The Koch Brothers Cancer Connection


      Photo credits: Flickr user, Thomas Hawk


      Catherine A.
      Past Member 3 years ago

      Nobody can reject the info you have given in the blogs, this is actually a great work.

      Laurita Walters
      Laurita Walters7 years ago

      None of this is new or news. Those of us who are surprised by these issues have had our heads buried in the sand, or under our covers, or wherever we hide from those horrors that seem so great we can't stop them (mostly stemming from greed). That's why we can't stop them: we feel overwhelmed, and helpless; however, in the numbers available through care2 we have found power.

      Pego Rice
      Pego R7 years ago

      Bayer, Monsanto Kellogg and many others both paid think tanks to generate papers and paid colleges for studies that either support them, or don't get published. In addition, Monsanto in particular is notorious for stopping studies at premature points where little can be accurately measured, plus setting up licencing agreements with all their buyers that will make them crushingly financially liable if any of the seeds are taken out to be used in a real study. That means that the seeds can only be donated for studies anonymously... when means the studies would not hold up in court.

      Dirty Birds

      Kristina C.
      Kristina C7 years ago

      Well - if we really think about it - then this story is not that new.
      Maybe the church and big corporations should marry and live happily ever after on the planet of delusion, corruption and lies. They could kill their environment, enslave and destroy their resources. Deny health insurance, be cramped due to overpopulation, smoke big cigars and pet their fat bellies after each abundant meal of genetically engineered foods. They have my blessings!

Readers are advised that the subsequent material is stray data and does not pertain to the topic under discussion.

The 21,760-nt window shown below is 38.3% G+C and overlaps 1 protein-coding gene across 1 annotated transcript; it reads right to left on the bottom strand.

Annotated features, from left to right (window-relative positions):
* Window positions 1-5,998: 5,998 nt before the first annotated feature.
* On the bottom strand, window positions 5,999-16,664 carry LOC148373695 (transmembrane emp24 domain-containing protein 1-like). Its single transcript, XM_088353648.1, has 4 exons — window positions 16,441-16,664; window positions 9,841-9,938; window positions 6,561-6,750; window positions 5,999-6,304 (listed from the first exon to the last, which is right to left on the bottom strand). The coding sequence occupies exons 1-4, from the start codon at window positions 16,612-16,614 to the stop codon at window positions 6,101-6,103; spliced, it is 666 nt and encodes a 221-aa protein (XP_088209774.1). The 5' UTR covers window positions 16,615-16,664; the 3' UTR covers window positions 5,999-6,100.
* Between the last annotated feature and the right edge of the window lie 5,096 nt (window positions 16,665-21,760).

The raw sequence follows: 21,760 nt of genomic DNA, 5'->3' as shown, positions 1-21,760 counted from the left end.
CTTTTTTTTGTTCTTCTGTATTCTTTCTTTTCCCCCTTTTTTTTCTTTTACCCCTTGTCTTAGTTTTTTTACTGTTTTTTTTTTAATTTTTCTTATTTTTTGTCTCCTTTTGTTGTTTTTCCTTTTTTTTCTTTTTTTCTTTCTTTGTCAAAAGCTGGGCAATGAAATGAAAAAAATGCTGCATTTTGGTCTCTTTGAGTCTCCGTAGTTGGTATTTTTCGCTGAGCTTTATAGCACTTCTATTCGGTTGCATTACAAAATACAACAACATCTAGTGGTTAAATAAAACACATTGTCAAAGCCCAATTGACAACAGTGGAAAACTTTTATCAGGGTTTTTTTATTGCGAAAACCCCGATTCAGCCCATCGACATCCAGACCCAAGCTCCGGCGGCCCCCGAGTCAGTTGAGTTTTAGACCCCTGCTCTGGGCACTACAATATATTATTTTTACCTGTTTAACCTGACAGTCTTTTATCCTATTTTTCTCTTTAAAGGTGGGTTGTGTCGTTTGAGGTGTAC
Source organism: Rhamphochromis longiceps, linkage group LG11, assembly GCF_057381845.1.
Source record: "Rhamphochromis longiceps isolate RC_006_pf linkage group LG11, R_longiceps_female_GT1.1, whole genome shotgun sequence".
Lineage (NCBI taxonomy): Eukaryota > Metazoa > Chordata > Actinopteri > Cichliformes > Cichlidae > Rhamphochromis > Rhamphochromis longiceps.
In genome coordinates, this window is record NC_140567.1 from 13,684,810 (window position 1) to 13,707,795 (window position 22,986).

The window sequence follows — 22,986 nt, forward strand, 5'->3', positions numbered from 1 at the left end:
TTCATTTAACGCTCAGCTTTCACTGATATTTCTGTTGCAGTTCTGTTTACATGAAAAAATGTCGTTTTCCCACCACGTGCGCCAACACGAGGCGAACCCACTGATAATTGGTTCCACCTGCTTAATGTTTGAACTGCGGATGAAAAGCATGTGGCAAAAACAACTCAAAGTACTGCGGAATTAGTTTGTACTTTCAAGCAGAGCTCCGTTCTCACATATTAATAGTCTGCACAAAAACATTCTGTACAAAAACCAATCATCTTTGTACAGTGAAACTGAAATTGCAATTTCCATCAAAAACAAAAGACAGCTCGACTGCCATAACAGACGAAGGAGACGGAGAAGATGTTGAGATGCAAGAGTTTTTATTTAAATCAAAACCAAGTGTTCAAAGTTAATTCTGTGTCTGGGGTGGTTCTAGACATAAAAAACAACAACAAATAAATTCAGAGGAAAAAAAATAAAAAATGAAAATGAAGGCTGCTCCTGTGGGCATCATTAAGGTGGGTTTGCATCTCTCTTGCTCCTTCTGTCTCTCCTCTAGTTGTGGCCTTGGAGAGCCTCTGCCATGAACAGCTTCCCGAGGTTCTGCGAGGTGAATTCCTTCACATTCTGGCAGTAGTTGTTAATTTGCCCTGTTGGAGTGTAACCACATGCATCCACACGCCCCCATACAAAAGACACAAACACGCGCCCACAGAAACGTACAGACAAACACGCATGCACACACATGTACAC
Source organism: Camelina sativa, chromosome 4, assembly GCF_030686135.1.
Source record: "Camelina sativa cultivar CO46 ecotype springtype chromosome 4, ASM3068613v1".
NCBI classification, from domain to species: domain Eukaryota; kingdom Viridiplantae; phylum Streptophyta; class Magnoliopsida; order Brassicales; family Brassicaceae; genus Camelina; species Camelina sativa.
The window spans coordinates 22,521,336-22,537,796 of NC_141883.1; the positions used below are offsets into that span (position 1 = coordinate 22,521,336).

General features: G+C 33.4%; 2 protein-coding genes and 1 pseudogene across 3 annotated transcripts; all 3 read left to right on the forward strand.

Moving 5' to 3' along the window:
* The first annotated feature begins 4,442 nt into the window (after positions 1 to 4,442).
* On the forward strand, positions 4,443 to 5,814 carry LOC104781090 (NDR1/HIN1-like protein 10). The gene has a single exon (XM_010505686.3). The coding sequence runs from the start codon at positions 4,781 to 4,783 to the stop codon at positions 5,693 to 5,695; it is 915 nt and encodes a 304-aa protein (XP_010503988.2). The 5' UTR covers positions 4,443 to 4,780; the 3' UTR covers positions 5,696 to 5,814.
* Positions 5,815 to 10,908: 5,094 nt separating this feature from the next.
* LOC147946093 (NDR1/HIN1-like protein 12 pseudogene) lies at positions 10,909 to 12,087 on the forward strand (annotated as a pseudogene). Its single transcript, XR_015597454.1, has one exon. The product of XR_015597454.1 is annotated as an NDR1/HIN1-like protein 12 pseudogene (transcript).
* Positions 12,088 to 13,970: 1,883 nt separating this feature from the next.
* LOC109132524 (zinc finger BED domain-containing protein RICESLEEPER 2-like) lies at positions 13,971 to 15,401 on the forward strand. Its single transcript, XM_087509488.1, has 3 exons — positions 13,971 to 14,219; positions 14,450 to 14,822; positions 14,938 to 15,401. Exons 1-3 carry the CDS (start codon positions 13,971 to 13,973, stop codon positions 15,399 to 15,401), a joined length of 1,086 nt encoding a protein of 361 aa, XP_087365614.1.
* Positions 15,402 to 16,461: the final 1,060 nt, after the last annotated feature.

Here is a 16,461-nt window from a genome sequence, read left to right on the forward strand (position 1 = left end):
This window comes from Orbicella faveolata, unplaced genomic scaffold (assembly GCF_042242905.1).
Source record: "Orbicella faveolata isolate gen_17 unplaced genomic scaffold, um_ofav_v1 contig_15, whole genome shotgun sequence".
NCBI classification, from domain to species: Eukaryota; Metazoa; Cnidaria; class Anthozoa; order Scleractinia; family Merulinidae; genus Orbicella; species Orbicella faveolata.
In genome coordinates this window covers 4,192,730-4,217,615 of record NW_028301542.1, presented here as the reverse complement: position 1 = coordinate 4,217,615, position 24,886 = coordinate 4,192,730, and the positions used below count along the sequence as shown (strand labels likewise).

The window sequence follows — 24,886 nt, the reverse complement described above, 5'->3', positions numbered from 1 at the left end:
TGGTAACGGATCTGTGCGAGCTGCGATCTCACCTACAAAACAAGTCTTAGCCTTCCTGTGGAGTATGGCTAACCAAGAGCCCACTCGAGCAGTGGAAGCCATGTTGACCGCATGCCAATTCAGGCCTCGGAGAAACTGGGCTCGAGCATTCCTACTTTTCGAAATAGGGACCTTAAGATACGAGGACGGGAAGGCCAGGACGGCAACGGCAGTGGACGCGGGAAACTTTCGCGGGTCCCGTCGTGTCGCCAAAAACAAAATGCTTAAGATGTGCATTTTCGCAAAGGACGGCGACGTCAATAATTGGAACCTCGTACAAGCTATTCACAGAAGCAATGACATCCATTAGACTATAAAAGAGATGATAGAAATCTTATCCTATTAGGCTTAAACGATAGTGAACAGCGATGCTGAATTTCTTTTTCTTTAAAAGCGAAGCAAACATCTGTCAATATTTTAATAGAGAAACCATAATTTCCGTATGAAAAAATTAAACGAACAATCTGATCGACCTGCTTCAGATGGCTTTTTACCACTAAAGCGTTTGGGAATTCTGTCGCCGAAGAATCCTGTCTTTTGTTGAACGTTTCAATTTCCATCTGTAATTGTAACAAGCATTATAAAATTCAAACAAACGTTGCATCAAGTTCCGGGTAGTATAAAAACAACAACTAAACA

But as long as they live on my planet I will scream, write, petition, demonstrate and educate for as long as I draw breath and things are not the way they should be!

      LD B.
      LD B7 years ago

      Setting aside the matter of it s business practices, how does Monsanto engage in the deliberate false teaching of Science?

      Anand YNI
      Anand Y N I7 years ago

      How Big Business Tries To Corrupt Science -

      How did you forget Monsanto, the monster company?

      They think that it is their business to corrupt not only science but also everything and everyone else, because, human greed knows no bounds. We are willing to anything for the sake of money.

      Lydia Price

      One hand washes the other has always influenced government and big industry. It's not surprising at all. What does surprise is the gullibility of the public. We have never been privy to true scientific information. It has always been controlled by the churches and Royalty and those with money. I do believe that climate change is inevitable as part of the earth's natural cycle. However, this does not mean that we should feel free to accelerate it. Some of the local colleges are the best places to hang out if you're interested in hearing independent thinking. These young students and professors are enthusiastic and not confined to a little cube of thought or controlled by money.

      LD B.
      LD B7 years ago

      That, Mary, owes to Harper's interests laying with Big Oil, just as is the case for our Republicans down here.

      Mary S.
      Mary S7 years ago

      While oil also somewhat controls scientists here in Canada, the scientists are being "muzzled" far more effectively by Harper's majority government than they are by any corporate interests. We need to keep our government from actively interfering in Science. The Scientists are (mostly) trying to do the right thing, but we the Canadian people, seem to have no legal right to read their findings, unless they conform to government policy.

      LD B.
      LD B7 years ago

      Lih Y., could you please re-write that in distinctly separate and complete sentences so that we might understand your meanings?